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Viennese Jewish Composers Ė Sonatas for Violin and Piano
Hanns EISLER (1898-1962)

Violin Sonata Die Reisesonate (1937) [10:51]
Kurt ROGER (1895-1966)

Violin Sonata (1944) [18:54]
Bruno WALTER (1876-1962)

Violin Sonata (1909) [33:24]
Hagai Shahan (violin)
Arnon Erez (piano)
rec. Stadttheater Lindau, March 2000
TALENT DOM 2910 93 [63:56]


 


Firstly a word about matters geographical. Eisler was born in Leipzig but his family moved to Vienna when he was three. Bruno Walter was born in Berlin. So only Kurt Roger was Viennese born and it might have been more accurate, if increasingly cumbersome, to call the disc something along the lines of "Violin Sonatas, only one of which was written in Vienna, written by Jewish composers only one of whom was born there." The racial matter is a further specialization; some indeed may find the raison d'être for the whole thing flimsy if not unhelpful.

For record collectors, as opposed to racial and/or Austro-German specialists, there are three sonatas to get to grips with. Eislerís is the best known, a product of his years of political commitment and written the year before his emigration to America. Itís a compact eleven-minute, three-movement work, one that fuses baroque procedure with finely deployed lyricism and a smattering of Eislerís agit-prop march rhythms. The finale impresses most perhaps in its strenuously clean-limbed approach, though the central movement does have a brief but not terse lyric curve.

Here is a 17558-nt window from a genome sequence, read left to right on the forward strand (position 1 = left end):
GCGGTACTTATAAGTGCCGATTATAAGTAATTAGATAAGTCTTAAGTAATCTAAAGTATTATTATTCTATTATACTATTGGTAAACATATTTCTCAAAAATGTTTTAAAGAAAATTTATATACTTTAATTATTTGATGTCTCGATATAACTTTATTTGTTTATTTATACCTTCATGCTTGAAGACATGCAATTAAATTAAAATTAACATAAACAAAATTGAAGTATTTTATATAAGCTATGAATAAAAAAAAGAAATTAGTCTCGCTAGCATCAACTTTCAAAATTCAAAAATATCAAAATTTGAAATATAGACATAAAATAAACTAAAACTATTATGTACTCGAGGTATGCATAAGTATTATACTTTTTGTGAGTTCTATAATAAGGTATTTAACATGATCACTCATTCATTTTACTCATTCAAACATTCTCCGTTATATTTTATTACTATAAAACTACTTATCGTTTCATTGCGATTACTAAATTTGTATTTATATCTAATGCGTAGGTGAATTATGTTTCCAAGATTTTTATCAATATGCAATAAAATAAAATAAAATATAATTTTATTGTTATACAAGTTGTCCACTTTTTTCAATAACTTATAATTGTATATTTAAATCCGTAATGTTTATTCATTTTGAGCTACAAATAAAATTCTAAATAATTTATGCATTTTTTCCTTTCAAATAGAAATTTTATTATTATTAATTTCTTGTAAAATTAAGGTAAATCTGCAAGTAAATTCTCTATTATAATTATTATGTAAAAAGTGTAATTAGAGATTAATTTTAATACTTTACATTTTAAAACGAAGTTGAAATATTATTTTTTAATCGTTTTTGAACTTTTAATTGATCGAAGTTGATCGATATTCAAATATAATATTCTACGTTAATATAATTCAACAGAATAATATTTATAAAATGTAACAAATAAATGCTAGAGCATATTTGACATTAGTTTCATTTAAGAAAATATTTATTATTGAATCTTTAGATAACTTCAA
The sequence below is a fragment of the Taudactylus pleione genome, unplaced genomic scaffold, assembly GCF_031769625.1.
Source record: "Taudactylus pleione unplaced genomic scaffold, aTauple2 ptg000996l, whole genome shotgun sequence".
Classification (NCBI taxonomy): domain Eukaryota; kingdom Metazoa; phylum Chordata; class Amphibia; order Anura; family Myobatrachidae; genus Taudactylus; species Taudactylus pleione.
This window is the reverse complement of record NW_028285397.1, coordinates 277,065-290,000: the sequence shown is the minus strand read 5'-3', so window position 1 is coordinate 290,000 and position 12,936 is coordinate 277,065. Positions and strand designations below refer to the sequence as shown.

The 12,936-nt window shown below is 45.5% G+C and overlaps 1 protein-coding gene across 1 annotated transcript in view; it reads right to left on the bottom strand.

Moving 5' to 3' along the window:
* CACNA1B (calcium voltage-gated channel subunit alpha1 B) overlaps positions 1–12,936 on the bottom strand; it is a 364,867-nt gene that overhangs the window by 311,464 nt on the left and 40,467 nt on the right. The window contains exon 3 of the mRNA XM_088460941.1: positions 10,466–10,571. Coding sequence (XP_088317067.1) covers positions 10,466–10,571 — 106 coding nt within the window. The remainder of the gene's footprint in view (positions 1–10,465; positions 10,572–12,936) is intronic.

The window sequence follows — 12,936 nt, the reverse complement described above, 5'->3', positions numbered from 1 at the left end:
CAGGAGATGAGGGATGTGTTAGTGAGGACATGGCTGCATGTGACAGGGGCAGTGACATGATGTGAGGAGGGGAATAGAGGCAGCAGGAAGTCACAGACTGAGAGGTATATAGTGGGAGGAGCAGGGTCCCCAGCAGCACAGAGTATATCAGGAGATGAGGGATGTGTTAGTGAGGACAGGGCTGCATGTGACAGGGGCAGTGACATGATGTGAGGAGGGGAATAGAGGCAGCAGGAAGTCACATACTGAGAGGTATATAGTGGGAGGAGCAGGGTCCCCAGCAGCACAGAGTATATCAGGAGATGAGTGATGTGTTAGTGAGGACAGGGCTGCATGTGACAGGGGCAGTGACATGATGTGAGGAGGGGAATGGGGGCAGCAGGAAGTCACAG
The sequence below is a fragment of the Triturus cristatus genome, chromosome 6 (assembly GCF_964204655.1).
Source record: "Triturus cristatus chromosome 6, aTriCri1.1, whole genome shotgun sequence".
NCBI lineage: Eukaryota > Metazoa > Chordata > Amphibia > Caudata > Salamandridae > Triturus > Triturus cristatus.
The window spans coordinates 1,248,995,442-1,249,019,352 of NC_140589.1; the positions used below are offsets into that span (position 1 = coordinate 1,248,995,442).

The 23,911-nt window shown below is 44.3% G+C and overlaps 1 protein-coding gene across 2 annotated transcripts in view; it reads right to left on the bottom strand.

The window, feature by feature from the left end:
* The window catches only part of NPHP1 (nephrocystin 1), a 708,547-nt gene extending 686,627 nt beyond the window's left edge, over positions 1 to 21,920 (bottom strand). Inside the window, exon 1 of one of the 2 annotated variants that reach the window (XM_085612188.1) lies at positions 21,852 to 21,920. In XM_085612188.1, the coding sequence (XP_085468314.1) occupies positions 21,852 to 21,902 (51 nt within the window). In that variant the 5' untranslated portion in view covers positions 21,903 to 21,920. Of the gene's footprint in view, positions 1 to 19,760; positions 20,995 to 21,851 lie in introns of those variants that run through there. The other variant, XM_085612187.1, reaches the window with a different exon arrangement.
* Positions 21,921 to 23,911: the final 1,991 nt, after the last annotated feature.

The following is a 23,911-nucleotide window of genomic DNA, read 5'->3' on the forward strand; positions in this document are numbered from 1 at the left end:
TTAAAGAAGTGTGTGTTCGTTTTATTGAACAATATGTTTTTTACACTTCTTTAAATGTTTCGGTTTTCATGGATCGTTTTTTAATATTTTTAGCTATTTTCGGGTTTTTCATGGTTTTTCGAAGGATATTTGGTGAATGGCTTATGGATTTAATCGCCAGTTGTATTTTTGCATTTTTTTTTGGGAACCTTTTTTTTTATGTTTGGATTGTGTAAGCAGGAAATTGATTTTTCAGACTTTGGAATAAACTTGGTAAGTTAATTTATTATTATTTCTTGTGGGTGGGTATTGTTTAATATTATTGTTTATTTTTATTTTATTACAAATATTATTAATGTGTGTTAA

Kurt Roger was born in 1895. As with Eisler he emigrated to the United States in 1938 where he had a distinguished academic career. His sonata was written in New York in 1944 but not premiered until a Washington performance in 1958. It must have seemed defiantly romanticised as the 1960s beckoned. The lyric nostalgia is palpable as is thankfully a non-cloying warmth, which is kept on its toes by some harmonically spiced piano writing. Though a contemporary critic spoke of a "sardonic" Allegretto it doesnít sound much like it in this performance Ė rather attractively witty actually. The slow movement is strongly etched and Shahan resists the temptation to dig into the string and give us some voluptuous vibrato Ė a wise musical decision. The rhythmic zest of the finale is delightful.

Finally there is Bruno Walterís Sonata. This is the one "Viennese" sonata. More of Walterís music is being recorded of late but though big and imposing, this sonata didnít make much of an impression on me. The idiom is loosely Brahmsian but itís more interested in rhapsodic lyricism than engaged in variational development Ė in that respect itís not unlike the contemporaneous chamber works of Emanuel Moór. Unlike Moór however Walter is less focused and has a tendency toward relative gigantism and over-reliance on a "Fate" motif. Themes remain short breathed though thereís a glorious dolce passage in the central movement at around 5:30 thatís strongly Mahlerian. The finale is rather garrulous but there are some uplifting and lively moments.

These performances have been hanging around for quite some time now - maybe the increasing visibility of the Shahan-Erez duo has encouraged their release now. They were recorded at the Stadttheater Lindau, in March 2000. Whatever the reason these are highly persuasive and imaginative performances, finely balanced between expressive extroversion and a rueful nostalgia. Theyíre also well recorded, but the notes are patchy.

Jonathan Woolf

 

 


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